• When he goes to battle, the text says that the Spirit of the LORD came upon him. This is said of only three other judges.
  • Before he went to battle, he presented himself to the LORD.

Against all odds, Jephthah is taking God seriously. He's making all the right moves. He appears to have faith in God, and things are looking good.

But right before going to battle, Jephthah makes a huge mistake. Read verses 30-31:

And Jephthah made a vow to the LORD: "If you give the Ammonites into my hands, whatever comes out of the door of my house to meet me when I return in triumph from the Ammonites will be the LORD's, and I will sacrifice it as a burnt offering."

There's a lot of debate about what Jephthah is doing here. Is he promising to sacrifice an animal to God, or a human? I've looked at both sides, and to be completely honest I'm not sure. But I am sure of one thing: Jephthah was heavily influenced by his belief that you could bargain with God like the Canaanites bargained with their gods. He thought he knew about God, but what he knew came more from culture than it did from Scripture.

In the nations surrounding Israel, sacrificing your child to the gods was at the pinnacle of spirituality. It was the height of piety. Jephthah had learned more about spirituality from the culture than from God himself. He thought, "If I promise to God what is most precious to me, I can get God to do what I want."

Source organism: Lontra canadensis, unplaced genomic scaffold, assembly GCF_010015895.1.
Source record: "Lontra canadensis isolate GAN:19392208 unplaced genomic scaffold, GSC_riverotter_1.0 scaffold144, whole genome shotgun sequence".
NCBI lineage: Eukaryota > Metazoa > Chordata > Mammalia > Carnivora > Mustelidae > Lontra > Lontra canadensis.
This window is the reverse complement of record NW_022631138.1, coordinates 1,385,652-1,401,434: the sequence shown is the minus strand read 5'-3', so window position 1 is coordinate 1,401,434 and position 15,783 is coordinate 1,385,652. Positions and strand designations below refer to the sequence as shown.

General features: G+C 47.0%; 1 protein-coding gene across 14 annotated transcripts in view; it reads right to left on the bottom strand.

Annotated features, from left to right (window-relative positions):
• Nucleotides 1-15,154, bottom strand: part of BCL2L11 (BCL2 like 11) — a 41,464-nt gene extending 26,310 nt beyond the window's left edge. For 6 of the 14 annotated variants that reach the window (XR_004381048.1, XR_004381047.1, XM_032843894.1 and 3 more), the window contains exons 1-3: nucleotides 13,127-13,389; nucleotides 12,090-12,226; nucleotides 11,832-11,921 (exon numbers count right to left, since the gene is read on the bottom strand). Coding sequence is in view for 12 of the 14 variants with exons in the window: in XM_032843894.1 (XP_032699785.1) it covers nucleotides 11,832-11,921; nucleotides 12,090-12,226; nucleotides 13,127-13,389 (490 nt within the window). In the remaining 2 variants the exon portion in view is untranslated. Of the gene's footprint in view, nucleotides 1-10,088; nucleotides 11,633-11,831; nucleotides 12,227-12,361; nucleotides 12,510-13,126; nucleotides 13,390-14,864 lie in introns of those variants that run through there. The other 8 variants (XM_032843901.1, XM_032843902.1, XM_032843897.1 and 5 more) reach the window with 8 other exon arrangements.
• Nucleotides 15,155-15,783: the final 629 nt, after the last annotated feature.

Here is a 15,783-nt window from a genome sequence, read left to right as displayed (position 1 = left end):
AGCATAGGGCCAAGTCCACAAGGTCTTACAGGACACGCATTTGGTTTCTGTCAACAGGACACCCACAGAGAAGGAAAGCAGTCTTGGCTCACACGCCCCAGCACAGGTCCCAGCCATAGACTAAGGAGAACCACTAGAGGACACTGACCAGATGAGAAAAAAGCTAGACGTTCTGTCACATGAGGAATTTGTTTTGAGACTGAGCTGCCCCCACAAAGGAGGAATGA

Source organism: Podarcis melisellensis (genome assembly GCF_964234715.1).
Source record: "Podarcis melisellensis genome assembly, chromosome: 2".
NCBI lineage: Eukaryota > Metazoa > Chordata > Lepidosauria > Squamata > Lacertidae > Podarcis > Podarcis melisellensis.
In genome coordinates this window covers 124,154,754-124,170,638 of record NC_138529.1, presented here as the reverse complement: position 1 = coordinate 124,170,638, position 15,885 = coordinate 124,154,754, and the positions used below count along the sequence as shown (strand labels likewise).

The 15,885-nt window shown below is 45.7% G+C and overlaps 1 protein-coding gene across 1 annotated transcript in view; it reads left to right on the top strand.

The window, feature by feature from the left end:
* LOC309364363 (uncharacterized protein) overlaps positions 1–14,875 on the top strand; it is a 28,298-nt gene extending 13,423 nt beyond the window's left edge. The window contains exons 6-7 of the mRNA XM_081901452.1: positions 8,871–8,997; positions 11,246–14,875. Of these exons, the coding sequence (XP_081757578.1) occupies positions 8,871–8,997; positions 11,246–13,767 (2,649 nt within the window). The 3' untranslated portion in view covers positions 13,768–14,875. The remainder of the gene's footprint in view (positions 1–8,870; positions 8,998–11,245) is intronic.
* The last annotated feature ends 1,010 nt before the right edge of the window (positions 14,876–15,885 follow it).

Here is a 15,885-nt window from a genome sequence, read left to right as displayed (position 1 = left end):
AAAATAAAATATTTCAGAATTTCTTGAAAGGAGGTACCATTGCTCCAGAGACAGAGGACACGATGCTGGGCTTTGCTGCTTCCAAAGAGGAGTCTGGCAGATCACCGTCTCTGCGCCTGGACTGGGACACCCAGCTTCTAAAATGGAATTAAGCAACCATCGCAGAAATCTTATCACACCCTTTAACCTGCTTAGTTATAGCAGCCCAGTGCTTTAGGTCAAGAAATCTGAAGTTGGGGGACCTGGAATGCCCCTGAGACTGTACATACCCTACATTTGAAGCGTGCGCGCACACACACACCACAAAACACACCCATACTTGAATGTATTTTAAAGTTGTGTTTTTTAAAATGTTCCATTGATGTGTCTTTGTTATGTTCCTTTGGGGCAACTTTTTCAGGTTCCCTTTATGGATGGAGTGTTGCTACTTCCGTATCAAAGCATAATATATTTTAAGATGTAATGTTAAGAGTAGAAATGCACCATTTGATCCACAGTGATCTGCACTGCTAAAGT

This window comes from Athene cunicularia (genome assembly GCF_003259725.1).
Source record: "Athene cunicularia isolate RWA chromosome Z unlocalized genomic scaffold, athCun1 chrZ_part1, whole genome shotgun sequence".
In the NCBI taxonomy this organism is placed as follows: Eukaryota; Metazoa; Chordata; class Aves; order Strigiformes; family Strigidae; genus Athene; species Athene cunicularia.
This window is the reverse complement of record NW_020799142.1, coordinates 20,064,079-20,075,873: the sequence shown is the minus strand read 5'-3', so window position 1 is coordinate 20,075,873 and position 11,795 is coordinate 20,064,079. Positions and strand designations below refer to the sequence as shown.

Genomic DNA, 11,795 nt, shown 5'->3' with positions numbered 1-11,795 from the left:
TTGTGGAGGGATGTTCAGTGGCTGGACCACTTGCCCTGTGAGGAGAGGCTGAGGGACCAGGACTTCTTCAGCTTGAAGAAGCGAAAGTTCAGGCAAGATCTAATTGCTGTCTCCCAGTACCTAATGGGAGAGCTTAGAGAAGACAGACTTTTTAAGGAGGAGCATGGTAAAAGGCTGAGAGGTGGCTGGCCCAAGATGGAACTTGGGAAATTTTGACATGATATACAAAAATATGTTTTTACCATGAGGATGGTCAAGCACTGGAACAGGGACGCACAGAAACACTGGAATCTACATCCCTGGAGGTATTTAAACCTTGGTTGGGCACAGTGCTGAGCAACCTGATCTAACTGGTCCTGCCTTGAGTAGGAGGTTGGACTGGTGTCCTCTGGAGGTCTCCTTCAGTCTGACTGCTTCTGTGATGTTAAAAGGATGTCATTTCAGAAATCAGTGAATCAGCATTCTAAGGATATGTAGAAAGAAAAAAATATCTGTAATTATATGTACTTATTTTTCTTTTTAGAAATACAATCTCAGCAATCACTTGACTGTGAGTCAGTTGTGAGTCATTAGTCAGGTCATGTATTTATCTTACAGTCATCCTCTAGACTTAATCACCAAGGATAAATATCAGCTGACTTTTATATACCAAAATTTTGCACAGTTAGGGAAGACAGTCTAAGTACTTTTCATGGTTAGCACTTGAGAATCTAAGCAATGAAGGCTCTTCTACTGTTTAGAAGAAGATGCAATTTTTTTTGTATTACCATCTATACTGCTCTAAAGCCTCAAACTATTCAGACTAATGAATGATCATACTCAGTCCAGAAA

It's the same problem that we face today. By the time that we sit down to read Scripture or to listen to a sermon, we are so shaped by culture that we're already conditioned to approach God. David Fitch puts it this way:

We ask parishioners to sit and take notes on sermons on Sunday morning. Meanwhile their souls, character, and imaginations are being formed by the culture technologies of the Cineplex, the television, the university, or the local Starbucks… While parishioners sitting in the pews are agreeing with doctrines intellectually, their so-called autonomous minds are being compromised before they even come to church. They can no longer hear the preacher's words alone apart from the ways of seeing the world. (The Great Giveaway)

The real problem for Jephthah – and the real problem for us as well – is that the ways that we think about the world are formed more from the world than they are formed by God's world – the world of Scripture and his kingdom. And here is where it leads.

Jephthah goes to battle. We read that the Spirit came upon him, and "the LORD gave them into his hands" (Judges 11:32). But then the unthinkable happened: